Printing Industries has been given assurances that a Federal Labor Government would not impose a one-size fits all workplace agreement model on employers.

This was one of several issues discussed during a meeting on 28 September between Deputy Leader of the Opposition and Shadow Minister for Employment and Industrial Relations, Julia Gillard and Printing Industries representatives National President Peter Lane, CEO Philip Andersen and National Employee Relations and OHS Manager, Ken Stenner.

The Printing Industries delegation sought clarification on a range of ALP industrial relations policy issues. These included:

The unfair burden on employers under proposed Forward With Fairness parental leave provisions that would guarantee parents up to two years parental leave and ‘flexible’ work arrangements up to a child’s school age;
Long Service Leave policy that could significantly increase current provisions;
Award provisions, their application and limitations;
Proposed procedures for determining claims of unfair dismissal;
Casual employees and
Collective Agreement ground rules.
“It was very important that we get some direct answers on ALP industrial policy and provide reinforcement to the Opposition on the concerns of our members to some of their policy statements. Such policies could have a detrimental impact on our industry if the Opposition win government and their policies are implemented,” Mr Lane said.

“Our discussions were very frank and open and Ms Gillard was very happy to take on all issues raised.”

Mr Andersen said one of the most important issues discussed was the anticipated role of unions in collective agreements.

“Our concern is that an expanded union role could destabilise business confidence and lead to unbalanced and politically imposed agreement bargaining that would threaten the viability of many of our member companies,” he said.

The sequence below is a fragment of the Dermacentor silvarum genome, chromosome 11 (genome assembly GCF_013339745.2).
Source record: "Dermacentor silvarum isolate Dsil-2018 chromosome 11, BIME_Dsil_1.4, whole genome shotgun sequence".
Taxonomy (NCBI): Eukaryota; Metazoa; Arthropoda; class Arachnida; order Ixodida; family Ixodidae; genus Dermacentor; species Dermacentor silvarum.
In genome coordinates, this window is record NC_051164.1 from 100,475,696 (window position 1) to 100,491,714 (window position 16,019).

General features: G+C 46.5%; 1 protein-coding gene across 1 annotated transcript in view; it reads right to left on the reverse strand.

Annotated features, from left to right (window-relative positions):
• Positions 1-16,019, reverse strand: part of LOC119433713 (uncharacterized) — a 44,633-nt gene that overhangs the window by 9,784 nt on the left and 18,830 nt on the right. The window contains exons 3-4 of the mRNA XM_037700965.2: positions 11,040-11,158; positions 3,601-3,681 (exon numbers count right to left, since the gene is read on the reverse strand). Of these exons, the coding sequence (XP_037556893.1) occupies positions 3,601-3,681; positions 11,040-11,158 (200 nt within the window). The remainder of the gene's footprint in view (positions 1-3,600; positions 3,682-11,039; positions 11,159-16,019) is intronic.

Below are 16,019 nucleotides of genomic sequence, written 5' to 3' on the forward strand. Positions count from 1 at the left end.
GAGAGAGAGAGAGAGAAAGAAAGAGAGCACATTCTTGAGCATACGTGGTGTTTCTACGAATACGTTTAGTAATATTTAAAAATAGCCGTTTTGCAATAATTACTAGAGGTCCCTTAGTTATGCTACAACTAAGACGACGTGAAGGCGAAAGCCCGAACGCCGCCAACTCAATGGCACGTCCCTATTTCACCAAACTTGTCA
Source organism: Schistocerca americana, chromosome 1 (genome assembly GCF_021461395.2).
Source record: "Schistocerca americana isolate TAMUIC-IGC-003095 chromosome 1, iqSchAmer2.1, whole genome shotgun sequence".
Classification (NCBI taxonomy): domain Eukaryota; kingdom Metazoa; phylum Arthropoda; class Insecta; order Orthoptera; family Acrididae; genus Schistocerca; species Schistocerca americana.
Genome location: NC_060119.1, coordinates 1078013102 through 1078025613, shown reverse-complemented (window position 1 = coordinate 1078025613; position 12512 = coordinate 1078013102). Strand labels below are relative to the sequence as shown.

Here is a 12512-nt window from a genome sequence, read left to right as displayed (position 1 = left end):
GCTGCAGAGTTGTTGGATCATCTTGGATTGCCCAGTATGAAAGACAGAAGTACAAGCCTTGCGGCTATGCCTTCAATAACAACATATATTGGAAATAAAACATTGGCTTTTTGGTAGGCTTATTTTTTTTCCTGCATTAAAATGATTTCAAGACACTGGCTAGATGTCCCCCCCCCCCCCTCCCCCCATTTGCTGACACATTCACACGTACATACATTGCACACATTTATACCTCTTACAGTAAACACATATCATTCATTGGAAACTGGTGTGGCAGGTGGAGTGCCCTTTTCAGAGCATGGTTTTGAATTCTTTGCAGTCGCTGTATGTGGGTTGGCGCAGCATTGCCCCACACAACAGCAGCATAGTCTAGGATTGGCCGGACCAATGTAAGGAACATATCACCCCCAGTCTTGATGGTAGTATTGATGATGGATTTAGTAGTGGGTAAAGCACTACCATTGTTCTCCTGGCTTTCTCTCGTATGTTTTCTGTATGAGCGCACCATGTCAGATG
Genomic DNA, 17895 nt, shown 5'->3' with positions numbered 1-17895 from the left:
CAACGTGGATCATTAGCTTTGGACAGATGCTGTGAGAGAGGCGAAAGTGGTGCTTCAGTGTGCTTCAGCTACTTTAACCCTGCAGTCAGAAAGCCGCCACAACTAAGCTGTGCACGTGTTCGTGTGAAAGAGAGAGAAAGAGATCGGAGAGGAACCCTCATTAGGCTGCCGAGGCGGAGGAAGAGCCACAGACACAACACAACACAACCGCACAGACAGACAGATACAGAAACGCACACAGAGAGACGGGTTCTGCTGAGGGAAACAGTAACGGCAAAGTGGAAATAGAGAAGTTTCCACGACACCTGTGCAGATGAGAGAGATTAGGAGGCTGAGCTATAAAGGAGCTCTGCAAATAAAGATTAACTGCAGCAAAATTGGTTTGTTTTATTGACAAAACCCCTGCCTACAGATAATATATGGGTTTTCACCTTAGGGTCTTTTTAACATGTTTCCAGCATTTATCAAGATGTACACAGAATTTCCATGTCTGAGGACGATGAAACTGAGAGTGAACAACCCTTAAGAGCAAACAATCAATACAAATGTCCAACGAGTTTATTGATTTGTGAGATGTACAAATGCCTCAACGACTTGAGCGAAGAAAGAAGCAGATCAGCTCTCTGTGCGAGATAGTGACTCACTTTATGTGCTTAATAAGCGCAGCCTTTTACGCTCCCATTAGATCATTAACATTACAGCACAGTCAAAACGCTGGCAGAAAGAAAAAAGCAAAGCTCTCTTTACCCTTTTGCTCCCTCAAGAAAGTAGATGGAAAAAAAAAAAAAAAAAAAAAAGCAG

“Ms Gillard assured us that the union role would be to assist its members and to work with employers. Both groups would be considered principal parties negotiating agreement terms.

“She also assured us that the current practice of allowing agreements to be based on workplace functional areas within a business would be maintained and  enterprise-wide, one-size fits all agreement laws would not be introduced.”

Ms Gillard foreshadowed the formation of a business advisory group to give a Federal Labor Government feedback on any proposed new employment laws.

“This is a welcome move as it will provide an important conduit for industry to have a representative voice in the development and implementation of legislation” Mr Stenner said.

“Ms Gillard also confirmed that a Labor government would limit award provisions to 10 employment related matters. This is the first time Labor has countenanced such a move and it is a historic and positive departure from its previous policy positions,” he said.

Mr Andersen said Ms Gillard was also briefed about the printing industry, its important role in the Australian economy, labour shortages and the challenge of attracting young people. She was presented with industry information including Printing Industries’ DVD “Imagine: A World Without Print”

Ms Gillard has also undertaken to provide written responses to an extensive range of questions raised by Printing Industries on behalf of its members.

Printing Industries Association of Australia

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